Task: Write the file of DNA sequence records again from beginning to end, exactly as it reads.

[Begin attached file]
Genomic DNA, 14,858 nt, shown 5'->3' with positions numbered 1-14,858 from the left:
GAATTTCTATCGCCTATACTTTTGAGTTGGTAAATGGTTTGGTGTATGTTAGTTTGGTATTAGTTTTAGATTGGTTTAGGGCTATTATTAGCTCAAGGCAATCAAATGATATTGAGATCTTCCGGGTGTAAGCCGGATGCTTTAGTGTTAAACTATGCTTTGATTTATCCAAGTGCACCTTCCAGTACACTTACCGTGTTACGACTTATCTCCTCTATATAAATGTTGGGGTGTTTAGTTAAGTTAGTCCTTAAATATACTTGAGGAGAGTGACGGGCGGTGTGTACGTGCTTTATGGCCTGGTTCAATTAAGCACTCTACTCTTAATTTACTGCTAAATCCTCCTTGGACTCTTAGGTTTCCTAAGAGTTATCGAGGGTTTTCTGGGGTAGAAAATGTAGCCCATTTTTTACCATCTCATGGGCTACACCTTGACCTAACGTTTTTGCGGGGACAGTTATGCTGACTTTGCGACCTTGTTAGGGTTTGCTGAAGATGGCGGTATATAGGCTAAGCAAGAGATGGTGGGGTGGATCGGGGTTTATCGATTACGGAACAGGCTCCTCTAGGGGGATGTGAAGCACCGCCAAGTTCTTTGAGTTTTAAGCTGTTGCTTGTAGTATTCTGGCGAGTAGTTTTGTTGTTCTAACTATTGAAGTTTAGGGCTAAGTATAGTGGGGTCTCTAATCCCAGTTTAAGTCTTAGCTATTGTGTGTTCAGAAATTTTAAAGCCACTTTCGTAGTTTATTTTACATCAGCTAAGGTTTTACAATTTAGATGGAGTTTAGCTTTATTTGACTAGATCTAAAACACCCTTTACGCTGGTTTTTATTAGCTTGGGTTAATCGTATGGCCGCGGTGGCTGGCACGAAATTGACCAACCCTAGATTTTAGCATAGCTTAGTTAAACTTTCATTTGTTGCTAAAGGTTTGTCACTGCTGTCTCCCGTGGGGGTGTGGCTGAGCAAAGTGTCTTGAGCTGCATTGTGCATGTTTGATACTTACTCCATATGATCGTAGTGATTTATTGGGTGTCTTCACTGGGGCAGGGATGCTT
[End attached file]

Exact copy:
Genomic DNA, 14,858 nt, shown 5'->3' with positions numbered 1-14,858 from the left:
GAATTTCTATCGCCTATACTTTTGAGTTGGTAAATGGTTTGGTGTATGTTAGTTTGGTATTAGTTTTAGATTGGTTTAGGGCTATTATTAGCTCAAGGCAATCAAATGATATTGAGATCTTCCGGGTGTAAGCCGGATGCTTTAGTGTTAAACTATGCTTTGATTTATCCAAGTGCACCTTCCAGTACACTTACCGTGTTACGACTTATCTCCTCTATATAAATGTTGGGGTGTTTAGTTAAGTTAGTCCTTAAATATACTTGAGGAGAGTGACGGGCGGTGTGTACGTGCTTTATGGCCTGGTTCAATTAAGCACTCTACTCTTAATTTACTGCTAAATCCTCCTTGGACTCTTAGGTTTCCTAAGAGTTATCGAGGGTTTTCTGGGGTAGAAAATGTAGCCCATTTTTTACCATCTCATGGGCTACACCTTGACCTAACGTTTTTGCGGGGACAGTTATGCTGACTTTGCGACCTTGTTAGGGTTTGCTGAAGATGGCGGTATATAGGCTAAGCAAGAGATGGTGGGGTGGATCGGGGTTTATCGATTACGGAACAGGCTCCTCTAGGGGGATGTGAAGCACCGCCAAGTTCTTTGAGTTTTAAGCTGTTGCTTGTAGTATTCTGGCGAGTAGTTTTGTTGTTCTAACTATTGAAGTTTAGGGCTAAGTATAGTGGGGTCTCTAATCCCAGTTTAAGTCTTAGCTATTGTGTGTTCAGAAATTTTAAAGCCACTTTCGTAGTTTATTTTACATCAGCTAAGGTTTTACAATTTAGATGGAGTTTAGCTTTATTTGACTAGATCTAAAACACCCTTTACGCTGGTTTTTATTAGCTTGGGTTAATCGTATGGCCGCGGTGGCTGGCACGAAATTGACCAACCCTAGATTTTAGCATAGCTTAGTTAAACTTTCATTTGTTGCTAAAGGTTTGTCACTGCTGTCTCCCGTGGGGGTGTGGCTGAGCAAAGTGTCTTGAGCTGCATTGTGCATGTTTGATACTTACTCCATATGATCGTAGTGATTTATTGGGTGTCTTCACTGGGGCAGGGATGCTT